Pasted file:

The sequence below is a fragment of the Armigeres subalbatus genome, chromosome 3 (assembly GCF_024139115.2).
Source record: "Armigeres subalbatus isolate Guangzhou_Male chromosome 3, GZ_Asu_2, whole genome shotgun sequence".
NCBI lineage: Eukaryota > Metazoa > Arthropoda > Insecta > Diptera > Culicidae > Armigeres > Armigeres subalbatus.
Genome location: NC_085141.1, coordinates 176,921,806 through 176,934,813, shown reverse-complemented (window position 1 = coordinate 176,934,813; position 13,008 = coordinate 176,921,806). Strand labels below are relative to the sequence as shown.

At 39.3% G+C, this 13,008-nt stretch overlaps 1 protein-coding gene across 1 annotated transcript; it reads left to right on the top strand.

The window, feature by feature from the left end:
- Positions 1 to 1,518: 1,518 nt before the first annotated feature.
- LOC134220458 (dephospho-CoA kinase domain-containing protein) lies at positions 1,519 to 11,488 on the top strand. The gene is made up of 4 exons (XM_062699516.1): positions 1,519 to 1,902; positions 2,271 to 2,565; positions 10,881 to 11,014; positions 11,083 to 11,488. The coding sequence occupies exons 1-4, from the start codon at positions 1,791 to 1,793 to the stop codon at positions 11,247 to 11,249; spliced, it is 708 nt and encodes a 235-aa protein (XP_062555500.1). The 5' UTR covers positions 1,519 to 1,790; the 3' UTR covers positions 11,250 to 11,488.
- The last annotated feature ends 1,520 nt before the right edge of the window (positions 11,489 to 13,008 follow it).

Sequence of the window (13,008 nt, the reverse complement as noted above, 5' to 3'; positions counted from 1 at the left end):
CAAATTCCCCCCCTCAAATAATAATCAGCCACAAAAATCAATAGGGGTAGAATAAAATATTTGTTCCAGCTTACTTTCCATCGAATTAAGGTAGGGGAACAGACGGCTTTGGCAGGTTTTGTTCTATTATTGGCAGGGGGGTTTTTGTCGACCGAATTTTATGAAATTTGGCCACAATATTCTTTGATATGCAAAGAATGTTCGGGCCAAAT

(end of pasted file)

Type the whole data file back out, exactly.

The sequence below is a fragment of the Armigeres subalbatus genome, chromosome 3 (assembly GCF_024139115.2).
Source record: "Armigeres subalbatus isolate Guangzhou_Male chromosome 3, GZ_Asu_2, whole genome shotgun sequence".
NCBI lineage: Eukaryota > Metazoa > Arthropoda > Insecta > Diptera > Culicidae > Armigeres > Armigeres subalbatus.
Genome location: NC_085141.1, coordinates 176,921,806 through 176,934,813, shown reverse-complemented (window position 1 = coordinate 176,934,813; position 13,008 = coordinate 176,921,806). Strand labels below are relative to the sequence as shown.

At 39.3% G+C, this 13,008-nt stretch overlaps 1 protein-coding gene across 1 annotated transcript; it reads left to right on the top strand.

The window, feature by feature from the left end:
- Positions 1 to 1,518: 1,518 nt before the first annotated feature.
- LOC134220458 (dephospho-CoA kinase domain-containing protein) lies at positions 1,519 to 11,488 on the top strand. The gene is made up of 4 exons (XM_062699516.1): positions 1,519 to 1,902; positions 2,271 to 2,565; positions 10,881 to 11,014; positions 11,083 to 11,488. The coding sequence occupies exons 1-4, from the start codon at positions 1,791 to 1,793 to the stop codon at positions 11,247 to 11,249; spliced, it is 708 nt and encodes a 235-aa protein (XP_062555500.1). The 5' UTR covers positions 1,519 to 1,790; the 3' UTR covers positions 11,250 to 11,488.
- The last annotated feature ends 1,520 nt before the right edge of the window (positions 11,489 to 13,008 follow it).

Sequence of the window (13,008 nt, the reverse complement as noted above, 5' to 3'; positions counted from 1 at the left end):
CAAATTCCCCCCCTCAAATAATAATCAGCCACAAAAATCAATAGGGGTAGAATAAAATATTTGTTCCAGCTTACTTTCCATCGAATTAAGGTAGGGGAACAGACGGCTTTGGCAGGTTTTGTTCTATTATTGGCAGGGGGGTTTTTGTCGACCGAATTTTATGAAATTTGGCCACAATATTCTTTGATATGCAAAGAATGTTCGGGCCAAAT